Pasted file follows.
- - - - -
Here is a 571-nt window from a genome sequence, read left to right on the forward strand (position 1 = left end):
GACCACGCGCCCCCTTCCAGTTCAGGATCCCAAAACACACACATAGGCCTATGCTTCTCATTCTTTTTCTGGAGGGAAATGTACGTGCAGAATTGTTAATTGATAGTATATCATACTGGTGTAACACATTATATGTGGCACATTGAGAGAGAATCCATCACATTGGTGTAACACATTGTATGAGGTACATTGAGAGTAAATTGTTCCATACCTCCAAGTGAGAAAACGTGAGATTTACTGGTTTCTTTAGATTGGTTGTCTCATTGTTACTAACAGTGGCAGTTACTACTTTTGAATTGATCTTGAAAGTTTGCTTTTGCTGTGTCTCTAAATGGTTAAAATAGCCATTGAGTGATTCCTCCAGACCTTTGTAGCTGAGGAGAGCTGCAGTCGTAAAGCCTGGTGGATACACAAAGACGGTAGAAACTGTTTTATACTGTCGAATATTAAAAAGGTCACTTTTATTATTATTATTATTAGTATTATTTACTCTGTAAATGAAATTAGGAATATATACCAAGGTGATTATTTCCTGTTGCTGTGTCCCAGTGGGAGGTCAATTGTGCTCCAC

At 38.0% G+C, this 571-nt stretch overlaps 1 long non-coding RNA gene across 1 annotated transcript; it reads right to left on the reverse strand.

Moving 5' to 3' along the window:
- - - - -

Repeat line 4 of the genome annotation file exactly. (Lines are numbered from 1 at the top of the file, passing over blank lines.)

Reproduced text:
Moving 5' to 3' along the window: